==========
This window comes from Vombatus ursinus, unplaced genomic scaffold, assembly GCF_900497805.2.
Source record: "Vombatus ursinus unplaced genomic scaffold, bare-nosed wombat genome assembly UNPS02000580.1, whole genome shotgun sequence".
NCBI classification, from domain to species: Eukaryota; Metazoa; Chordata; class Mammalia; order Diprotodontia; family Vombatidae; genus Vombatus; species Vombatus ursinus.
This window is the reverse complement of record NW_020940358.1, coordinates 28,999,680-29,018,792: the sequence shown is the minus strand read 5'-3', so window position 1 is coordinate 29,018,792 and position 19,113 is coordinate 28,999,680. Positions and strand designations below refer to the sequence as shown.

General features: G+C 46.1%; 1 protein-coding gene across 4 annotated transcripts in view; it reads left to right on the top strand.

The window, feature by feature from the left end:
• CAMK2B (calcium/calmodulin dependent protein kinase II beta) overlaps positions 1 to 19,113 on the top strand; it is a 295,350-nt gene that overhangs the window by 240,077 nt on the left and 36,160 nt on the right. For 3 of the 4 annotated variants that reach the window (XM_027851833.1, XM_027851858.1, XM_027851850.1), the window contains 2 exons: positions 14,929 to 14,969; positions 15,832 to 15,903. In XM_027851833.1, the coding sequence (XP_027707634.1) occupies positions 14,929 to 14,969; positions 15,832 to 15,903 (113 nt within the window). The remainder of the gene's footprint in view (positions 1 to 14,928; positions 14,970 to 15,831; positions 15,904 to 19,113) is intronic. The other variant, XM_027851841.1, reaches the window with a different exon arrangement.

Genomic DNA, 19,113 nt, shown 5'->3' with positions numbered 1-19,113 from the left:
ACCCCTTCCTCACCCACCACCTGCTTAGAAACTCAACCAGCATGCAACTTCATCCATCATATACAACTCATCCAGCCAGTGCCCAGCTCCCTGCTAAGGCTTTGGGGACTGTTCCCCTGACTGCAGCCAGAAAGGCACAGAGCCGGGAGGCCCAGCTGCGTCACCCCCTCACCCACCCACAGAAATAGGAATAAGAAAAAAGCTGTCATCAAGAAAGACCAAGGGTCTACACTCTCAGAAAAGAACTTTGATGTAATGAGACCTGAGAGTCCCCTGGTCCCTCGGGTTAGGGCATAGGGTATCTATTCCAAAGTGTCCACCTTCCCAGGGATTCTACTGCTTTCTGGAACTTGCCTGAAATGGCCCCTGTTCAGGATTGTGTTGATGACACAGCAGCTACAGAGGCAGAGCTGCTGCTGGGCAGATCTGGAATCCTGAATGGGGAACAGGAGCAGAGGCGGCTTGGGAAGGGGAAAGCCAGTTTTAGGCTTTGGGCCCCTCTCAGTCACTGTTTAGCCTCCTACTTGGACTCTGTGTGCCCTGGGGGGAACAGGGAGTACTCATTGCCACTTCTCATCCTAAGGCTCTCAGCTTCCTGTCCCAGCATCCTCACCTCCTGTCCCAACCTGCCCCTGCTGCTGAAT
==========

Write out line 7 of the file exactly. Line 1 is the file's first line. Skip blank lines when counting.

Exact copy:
• CAMK2B (calcium/calmodulin dependent protein kinase II beta) overlaps positions 1 to 19,113 on the top strand; it is a 295,350-nt gene that overhangs the window by 240,077 nt on the left and 36,160 nt on the right. For 3 of the 4 annotated variants that reach the window (XM_027851833.1, XM_027851858.1, XM_027851850.1), the window contains 2 exons: positions 14,929 to 14,969; positions 15,832 to 15,903. In XM_027851833.1, the coding sequence (XP_027707634.1) occupies positions 14,929 to 14,969; positions 15,832 to 15,903 (113 nt within the window). The remainder of the gene's footprint in view (positions 1 to 14,928; positions 14,970 to 15,831; positions 15,904 to 19,113) is intronic. The other variant, XM_027851841.1, reaches the window with a different exon arrangement.